Ghost in the Shell 2.0 makes its highly-anticipated Blu-ray debut with a decent collection of extras. However, the commentary advertised on the back of the packaging appears nowhere to be found on this release, either in the "2.0" edition of the film or the original version. However the highlight of this package is the inclusion of the original version of the film, presented in 1080i high definition and featuring PCM 2.0 Japanese and English soundtracks and optional English subtitles. The film runs for 1:22:37, 30 seconds shorter than the "2.0" edition. For fans unaware, the "2.0" edition of the film offers several changes from the original: new animated technologies employed in the re-design of the film, a remixed soundtrack, and re-recorded and re-worked dialogue. The next bonus feature is Making 'Ghost in the Shell' -- Production Report (1080i, 26:40), an English-language promotional piece meant both to introduce newcomers to Anime to the style as well as to provide a solid background on the creation of Ghost in the Shell. The piece explores how Anime films are created, features interviews with the production team (in Japanese with English subtitles), looks at the creation of the soundtrack, and more. The piece concludes with cast and crew sharing their thoughts on the finished product. Also included are text-based biographies of Ghost in the Shell creators Shirow Masamune and Mamoru Oshii; text-based character profiles for Aramaki, Batou, Ishikawa, Motoko Kusanagi, Nakamura, The Puppet Master, and Togusa; a glossary of Ghost in the Shell technical terminology, organizations, and politics & law; and the film's theatrical trailer (1080i, 1:44).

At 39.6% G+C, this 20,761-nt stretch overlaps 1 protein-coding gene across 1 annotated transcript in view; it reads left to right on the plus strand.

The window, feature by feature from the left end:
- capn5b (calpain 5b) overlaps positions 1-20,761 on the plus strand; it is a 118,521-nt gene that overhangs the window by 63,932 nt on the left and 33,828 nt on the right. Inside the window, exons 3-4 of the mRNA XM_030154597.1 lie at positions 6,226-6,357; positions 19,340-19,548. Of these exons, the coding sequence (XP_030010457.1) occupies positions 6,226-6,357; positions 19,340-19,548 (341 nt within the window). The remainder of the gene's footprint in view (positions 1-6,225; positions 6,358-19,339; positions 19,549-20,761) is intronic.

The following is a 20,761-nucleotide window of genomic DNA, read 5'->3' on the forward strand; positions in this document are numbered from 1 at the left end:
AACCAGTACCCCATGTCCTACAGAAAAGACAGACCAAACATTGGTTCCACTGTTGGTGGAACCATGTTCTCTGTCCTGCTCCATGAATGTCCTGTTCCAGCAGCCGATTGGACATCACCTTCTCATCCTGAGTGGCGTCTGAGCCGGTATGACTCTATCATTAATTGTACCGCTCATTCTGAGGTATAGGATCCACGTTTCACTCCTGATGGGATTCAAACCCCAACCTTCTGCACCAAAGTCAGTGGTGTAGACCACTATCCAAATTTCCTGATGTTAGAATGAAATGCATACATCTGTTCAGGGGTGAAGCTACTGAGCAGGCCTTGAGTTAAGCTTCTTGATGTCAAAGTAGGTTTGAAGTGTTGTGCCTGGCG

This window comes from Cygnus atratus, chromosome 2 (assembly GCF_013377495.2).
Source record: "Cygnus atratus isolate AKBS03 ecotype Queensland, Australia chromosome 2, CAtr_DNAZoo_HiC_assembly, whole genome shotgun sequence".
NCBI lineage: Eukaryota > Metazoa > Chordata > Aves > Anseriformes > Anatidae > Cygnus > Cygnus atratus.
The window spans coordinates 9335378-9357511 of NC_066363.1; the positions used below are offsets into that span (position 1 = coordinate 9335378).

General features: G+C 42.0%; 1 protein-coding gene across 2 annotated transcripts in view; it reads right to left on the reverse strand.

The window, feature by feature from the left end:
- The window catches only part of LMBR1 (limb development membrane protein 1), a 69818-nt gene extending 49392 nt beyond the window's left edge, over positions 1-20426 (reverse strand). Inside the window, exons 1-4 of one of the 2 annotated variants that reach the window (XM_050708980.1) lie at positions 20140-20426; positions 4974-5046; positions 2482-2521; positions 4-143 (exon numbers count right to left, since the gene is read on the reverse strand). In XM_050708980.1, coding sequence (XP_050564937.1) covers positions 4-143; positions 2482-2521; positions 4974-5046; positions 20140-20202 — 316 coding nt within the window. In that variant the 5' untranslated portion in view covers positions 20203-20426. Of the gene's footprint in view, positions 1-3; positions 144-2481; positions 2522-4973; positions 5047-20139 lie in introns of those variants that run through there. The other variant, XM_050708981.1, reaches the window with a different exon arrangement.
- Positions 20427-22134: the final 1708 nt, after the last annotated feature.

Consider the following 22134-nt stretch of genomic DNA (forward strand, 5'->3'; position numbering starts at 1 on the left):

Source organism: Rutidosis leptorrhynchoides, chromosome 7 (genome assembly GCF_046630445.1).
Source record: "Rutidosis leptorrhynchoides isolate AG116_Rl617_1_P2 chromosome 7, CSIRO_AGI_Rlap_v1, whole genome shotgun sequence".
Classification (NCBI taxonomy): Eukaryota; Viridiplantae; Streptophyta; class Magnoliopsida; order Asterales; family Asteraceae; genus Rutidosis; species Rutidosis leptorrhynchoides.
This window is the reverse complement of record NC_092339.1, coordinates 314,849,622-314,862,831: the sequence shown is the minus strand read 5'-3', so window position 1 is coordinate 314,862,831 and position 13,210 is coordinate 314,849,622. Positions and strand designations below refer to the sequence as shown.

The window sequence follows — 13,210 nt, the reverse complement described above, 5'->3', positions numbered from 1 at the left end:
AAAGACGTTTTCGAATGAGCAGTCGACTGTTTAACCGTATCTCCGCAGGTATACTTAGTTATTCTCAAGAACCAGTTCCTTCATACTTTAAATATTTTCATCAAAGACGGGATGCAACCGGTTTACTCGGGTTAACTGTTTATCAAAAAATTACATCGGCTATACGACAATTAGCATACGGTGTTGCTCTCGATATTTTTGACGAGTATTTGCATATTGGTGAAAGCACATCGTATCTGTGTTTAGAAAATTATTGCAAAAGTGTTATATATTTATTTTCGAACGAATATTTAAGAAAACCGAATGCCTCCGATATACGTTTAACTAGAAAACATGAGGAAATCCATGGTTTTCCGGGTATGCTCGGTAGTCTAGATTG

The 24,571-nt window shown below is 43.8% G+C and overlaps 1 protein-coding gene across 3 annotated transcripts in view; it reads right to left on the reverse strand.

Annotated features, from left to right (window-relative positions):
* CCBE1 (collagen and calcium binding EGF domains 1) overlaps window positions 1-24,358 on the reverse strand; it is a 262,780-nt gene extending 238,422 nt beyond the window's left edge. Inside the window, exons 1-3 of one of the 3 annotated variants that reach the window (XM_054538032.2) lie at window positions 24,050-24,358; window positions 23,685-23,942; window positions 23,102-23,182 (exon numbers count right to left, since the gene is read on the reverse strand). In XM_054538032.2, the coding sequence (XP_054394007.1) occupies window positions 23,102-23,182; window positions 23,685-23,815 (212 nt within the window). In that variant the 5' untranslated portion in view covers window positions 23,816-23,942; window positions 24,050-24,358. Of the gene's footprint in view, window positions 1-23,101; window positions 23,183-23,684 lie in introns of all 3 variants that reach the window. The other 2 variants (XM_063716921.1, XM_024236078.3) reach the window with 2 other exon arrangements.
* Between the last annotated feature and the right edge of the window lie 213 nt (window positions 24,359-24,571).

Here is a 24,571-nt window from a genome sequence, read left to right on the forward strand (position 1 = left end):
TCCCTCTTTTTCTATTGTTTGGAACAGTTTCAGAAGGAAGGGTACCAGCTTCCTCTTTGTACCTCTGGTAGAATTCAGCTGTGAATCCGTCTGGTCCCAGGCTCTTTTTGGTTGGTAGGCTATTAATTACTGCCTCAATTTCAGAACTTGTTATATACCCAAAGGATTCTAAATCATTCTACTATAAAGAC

Ghost in the Shell 2.0 Blu-ray, Overall Score and Recommendation